Imagine we were building a tool in Houdini to generate houses for our project. While developing the tool, Art Direction still hasn't decided how many different types of houses the project will need. One thing you know for sure: later in production, you won't have time to open and publish a new version of the tool every time a new item needs to be added to the UI.
- Setting up the "Python Module" for a Digital Asset.
- Generating a basic .json file.
- Linking its contents to an "Ordered Menu".
Adding drop down menus to our Digital Assets is nothing new. However, having to set it up using Labels and Tokens can be a painful process. In this short post, I will go through the process of setting up a menu for our Digital Asset that is dynamic and that doesn't require modification when a new item needs to be added.
It is just a small glimpse of what is possible, writing a .json file does not necessarily need to be manual work. This process could be automated.
- Some basic Python knowledge is needed.
- I don't go over how to create Houdini Digital Assets.
- There are many ways of doing this. This is just one of those ways.
Creating Dynamic Menus
1. Generating a very basic .json file.
The goal in this step is pretty straight forward. Pick a directory in your source control or PC where this file will be stored.
1.1. Create a new file.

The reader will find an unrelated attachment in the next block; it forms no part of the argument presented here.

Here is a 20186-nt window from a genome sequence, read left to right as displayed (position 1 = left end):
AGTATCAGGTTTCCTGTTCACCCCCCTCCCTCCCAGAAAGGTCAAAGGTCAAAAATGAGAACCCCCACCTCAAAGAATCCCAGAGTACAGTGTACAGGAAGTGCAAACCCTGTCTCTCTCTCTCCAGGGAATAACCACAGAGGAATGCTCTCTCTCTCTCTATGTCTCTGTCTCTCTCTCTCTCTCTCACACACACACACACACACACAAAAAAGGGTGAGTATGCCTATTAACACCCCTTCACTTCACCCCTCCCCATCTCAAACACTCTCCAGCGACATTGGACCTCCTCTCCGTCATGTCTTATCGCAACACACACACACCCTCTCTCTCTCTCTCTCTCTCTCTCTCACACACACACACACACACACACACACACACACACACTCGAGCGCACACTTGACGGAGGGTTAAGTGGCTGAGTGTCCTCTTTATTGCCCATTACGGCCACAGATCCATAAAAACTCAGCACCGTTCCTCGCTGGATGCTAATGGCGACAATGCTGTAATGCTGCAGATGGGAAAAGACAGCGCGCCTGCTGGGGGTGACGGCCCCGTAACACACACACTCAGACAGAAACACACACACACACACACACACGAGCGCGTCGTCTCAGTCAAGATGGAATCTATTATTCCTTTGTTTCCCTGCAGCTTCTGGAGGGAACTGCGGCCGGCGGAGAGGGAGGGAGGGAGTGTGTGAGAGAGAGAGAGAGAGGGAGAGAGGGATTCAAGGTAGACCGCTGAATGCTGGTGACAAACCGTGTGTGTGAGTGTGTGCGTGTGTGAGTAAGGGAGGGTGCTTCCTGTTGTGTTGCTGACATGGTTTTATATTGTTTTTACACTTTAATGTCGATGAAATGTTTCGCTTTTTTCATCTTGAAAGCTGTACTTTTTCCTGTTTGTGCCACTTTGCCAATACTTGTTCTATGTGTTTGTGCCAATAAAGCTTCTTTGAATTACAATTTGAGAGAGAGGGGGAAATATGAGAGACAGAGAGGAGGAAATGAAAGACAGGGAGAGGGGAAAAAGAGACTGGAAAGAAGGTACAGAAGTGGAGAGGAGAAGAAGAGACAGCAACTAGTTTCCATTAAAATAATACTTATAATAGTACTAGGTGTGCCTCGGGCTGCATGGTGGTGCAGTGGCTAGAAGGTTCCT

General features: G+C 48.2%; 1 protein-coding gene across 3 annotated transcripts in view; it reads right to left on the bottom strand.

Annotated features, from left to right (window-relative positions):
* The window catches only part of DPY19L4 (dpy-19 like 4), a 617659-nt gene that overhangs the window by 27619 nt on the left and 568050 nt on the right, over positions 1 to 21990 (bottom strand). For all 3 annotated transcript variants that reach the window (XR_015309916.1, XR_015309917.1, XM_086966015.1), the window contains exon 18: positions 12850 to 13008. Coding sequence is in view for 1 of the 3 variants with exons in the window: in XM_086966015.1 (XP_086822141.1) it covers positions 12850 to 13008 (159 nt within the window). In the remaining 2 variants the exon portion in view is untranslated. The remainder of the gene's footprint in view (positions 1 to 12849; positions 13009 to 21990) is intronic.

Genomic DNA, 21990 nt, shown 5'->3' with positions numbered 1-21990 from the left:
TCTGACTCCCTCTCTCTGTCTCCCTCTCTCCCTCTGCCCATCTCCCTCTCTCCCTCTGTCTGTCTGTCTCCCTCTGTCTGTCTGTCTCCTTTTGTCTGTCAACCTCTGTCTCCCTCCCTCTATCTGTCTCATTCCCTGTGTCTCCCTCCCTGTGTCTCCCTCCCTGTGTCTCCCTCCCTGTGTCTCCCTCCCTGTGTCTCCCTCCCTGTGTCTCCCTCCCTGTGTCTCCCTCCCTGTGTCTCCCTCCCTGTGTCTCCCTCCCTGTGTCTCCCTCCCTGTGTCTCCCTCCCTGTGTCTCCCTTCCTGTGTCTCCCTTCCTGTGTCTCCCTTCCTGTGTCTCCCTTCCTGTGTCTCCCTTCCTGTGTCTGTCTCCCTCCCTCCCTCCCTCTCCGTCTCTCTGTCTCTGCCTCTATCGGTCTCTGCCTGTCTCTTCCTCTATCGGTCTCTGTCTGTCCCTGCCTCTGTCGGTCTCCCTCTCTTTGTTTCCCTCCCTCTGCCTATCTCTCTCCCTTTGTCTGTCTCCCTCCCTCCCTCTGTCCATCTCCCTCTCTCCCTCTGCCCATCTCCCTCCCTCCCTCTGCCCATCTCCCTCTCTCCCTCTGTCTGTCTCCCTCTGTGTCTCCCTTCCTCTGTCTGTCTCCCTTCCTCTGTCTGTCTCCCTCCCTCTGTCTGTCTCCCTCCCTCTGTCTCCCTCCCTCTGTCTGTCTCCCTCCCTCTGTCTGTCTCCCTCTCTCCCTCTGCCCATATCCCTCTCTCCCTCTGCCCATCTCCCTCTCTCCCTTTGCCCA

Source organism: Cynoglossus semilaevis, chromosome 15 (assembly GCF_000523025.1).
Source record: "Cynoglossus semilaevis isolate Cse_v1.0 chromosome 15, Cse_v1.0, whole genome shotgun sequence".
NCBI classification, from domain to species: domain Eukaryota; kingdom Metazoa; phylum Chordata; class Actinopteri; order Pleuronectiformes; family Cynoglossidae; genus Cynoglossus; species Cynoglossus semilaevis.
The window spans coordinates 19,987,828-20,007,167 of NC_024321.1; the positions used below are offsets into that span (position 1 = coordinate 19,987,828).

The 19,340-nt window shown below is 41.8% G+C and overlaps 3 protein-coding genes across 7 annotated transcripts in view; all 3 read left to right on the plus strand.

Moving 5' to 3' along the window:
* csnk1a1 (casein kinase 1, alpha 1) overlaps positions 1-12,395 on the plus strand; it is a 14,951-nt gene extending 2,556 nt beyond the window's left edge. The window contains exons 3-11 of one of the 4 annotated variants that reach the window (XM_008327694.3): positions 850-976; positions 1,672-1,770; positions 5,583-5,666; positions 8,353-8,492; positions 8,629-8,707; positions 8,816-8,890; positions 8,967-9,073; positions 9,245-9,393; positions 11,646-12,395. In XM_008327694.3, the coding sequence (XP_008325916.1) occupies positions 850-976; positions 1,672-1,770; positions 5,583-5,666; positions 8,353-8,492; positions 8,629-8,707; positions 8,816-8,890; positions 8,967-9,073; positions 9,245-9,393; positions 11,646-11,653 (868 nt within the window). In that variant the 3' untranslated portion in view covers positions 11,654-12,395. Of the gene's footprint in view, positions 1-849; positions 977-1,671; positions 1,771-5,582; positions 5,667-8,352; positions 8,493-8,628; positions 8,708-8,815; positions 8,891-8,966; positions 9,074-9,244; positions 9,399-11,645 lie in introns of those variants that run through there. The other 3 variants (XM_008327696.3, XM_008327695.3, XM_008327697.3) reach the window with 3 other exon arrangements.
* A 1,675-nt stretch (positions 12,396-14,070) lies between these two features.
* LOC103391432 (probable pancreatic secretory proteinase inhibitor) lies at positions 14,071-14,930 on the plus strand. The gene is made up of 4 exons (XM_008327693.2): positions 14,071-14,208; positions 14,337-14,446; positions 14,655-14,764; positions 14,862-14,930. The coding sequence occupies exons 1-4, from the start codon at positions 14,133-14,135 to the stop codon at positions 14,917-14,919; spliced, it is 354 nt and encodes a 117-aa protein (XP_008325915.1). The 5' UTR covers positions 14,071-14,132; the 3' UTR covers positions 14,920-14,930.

You can name it whatever you want. For this demonstration, I have created mine in:
1.2. Adding content to our .json file.
Open the file and create a new entry, the key will be the name of your Digital Asset Definition, and inside, the contents of our menu.
Now let's jump into Houdini.
2. Adding the "Python Module" to our Digital Asset
Open your Houdini Digital Asset Properties and go to the "Scripts" tab. At the bottom right you will see drop down menu called "Event Handler". Click on it and select "Python Module". A new item will be added to the "Scripts" table above.
In the empty text field, we will need to import the Python json module that will allow us to parse the data stored in the .json file we previously created. We will also need to store the path to the .json file in a constant variable. Next, let's add a couple of functions to our "Python Module":
3. Setting up the menu
Once we are done with setting up our HDA's "Python Module", let's head back to the "Parameters" tab and add a new parameter of type "Ordered Menu".
With our new parameter selected, click on the "Menu" tab.
By default, the "Menu Items" option will be selected. As we mentioned at the beginning, adding, modifying and maintaining such menu can be tedious and requires the tool to be opened, modified and published every time a new item needs to be added to the list. Instead, we will select "Menu Script" and write some more code.
Following our initial example, if at some point during production we were to add a new type of house called "Spanish", all we would have to do is add a new line to our .json and we would instantly see the menu update itself without modifying anything in our Houdini tool.
As I mentioned at the beginning, this is just a very simple example. Json files can get way more complex than what we saw, and it's not only limited to this. You could scan directories and return a list of .fbx files, images and a lot more. The main point to take from this read is that you can write some Python code to drive and fill up menus in you Digital Assets to make your life easier.
- What else can I do with the json Python module: https://docs.python.org/3/library/json.html
- Retrieving information from a Digital Asset with Python: https://www.sidefx.com/docs/houdini/hom/hou/HDASection.html
- What is hou.pwd(): https://www.sidefx.com/docs/houdini/hom/hou/pwd.html